Fixed income investors can still find some yield generating opportunities and diversify with bond exchange traded funds.
For instance, Rick Rieder, BlackRock’s chief investment officer of fundamental fixed income, believes that investors should take a look at municipal bonds as they are less correlated to Treasuries, CNBC reports.
“We are overweight municipals,” according to a BlackRock research note. “Heavy supply and rising rates have resulted in negative returns year-to-date. However, municipal fundamentals remain intact and supply pressures should abate. The recent underperformance makes the asset class more attractively valued, particularly in the long end.”
High-quality municipal bond ETFs have done slightly better than Treasuries over recent months after the spike in interest rates. Over the past three months, the iShares National AMT-Free Muni Bond ETF (NYSEArca: MUB) dipped 1.5%, SPDR Nuveen Barclays Municipal Bond ETF (NYSEArca: TFI) fell 1.5% and Market Vectors Intermediate Municipal Index ETF (NYSEArca: ITM) was down 2.0%. Meanwhile, the iShares 7-10 Year Treasury Bond ETF (NYSEArca: IEF) decreased 2.7% over the past three months.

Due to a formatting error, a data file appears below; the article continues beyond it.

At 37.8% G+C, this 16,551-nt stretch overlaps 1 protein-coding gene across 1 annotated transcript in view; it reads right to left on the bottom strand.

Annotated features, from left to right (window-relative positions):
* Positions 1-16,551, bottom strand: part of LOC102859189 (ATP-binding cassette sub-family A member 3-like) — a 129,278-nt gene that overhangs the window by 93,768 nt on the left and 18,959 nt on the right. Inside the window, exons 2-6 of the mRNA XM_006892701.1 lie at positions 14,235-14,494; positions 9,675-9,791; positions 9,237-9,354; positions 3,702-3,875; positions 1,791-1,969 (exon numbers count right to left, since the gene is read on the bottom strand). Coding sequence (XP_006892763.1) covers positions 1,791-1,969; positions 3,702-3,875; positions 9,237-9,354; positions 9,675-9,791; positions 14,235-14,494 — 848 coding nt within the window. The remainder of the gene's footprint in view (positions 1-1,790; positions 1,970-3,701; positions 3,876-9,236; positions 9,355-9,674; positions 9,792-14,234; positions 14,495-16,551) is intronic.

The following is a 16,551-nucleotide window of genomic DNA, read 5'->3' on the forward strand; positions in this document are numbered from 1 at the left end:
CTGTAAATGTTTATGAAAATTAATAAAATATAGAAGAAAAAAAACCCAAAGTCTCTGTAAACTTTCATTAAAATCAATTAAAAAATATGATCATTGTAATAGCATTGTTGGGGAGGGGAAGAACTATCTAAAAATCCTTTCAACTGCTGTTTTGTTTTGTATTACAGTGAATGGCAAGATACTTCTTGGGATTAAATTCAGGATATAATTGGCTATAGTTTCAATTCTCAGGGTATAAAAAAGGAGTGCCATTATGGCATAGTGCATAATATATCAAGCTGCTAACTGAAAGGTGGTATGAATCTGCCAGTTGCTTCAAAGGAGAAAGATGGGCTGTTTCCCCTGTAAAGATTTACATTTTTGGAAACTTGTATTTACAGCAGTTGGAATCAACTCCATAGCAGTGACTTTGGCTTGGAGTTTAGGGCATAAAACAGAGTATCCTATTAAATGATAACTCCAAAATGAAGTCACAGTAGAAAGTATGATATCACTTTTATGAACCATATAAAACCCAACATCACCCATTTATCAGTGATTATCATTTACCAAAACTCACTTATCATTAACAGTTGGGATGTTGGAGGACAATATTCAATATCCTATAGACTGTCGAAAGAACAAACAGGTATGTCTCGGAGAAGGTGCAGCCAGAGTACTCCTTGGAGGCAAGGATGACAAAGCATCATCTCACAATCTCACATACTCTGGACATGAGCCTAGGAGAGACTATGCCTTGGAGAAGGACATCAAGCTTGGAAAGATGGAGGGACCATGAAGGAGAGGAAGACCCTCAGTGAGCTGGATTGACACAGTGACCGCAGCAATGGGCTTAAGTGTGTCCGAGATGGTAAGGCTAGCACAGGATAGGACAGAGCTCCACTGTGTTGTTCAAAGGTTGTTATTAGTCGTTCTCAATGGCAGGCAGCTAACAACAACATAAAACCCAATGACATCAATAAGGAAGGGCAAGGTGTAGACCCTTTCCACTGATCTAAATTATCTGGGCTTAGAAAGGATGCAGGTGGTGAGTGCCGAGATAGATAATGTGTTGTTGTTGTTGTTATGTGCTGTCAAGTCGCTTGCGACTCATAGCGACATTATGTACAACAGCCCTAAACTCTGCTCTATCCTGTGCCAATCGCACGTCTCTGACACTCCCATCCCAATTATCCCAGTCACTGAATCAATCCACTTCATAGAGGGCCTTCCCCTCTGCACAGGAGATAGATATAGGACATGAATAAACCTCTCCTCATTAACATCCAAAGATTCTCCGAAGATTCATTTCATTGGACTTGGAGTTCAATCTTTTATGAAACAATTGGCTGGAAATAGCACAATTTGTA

Marc Seidner, PIMCO’s chief investment officer of nontraditional strategies, argues that after the recent rise in rates and selling in the debt markets, bonds look cheap, comparing buying bonds in a rising-rate environment to shopping the day after Christmas. [Some Bond ETFs Still Merit Attention]
The munis bonds also offer relatively attractive yields, especially for those in the higher income brackets. TFI has a 2.25% 30-day SEC yield or a 3.97% tax equivalent 30-day SEC yield for those in the highest income bracket. MUB has a 1.86% 30-day SEC yield and a 3.28% tax equivalent 30-day SEC yield. ITM has a 2.4% 30-day SEC yield and a 3.98% tax equivalent 30-day SEC yield.
However, both Anne Lester, senior portfolio manager at JPMorgan, and Rieder warned that investors should pare down their expectations as the shifting outlook on interest rates means that fixed-income investments may not be as profitable as they have been in the past.
For more information on the fixed-income market, visit our bond ETFs category.
Max Chen contributed to this article.
The opinions and forecasts expressed herein are solely those of Tom Lydon, and may not actually come to pass. Information on this site should not be used or construed as an offer to sell, a solicitation of an offer to buy, or a recommendation for any product.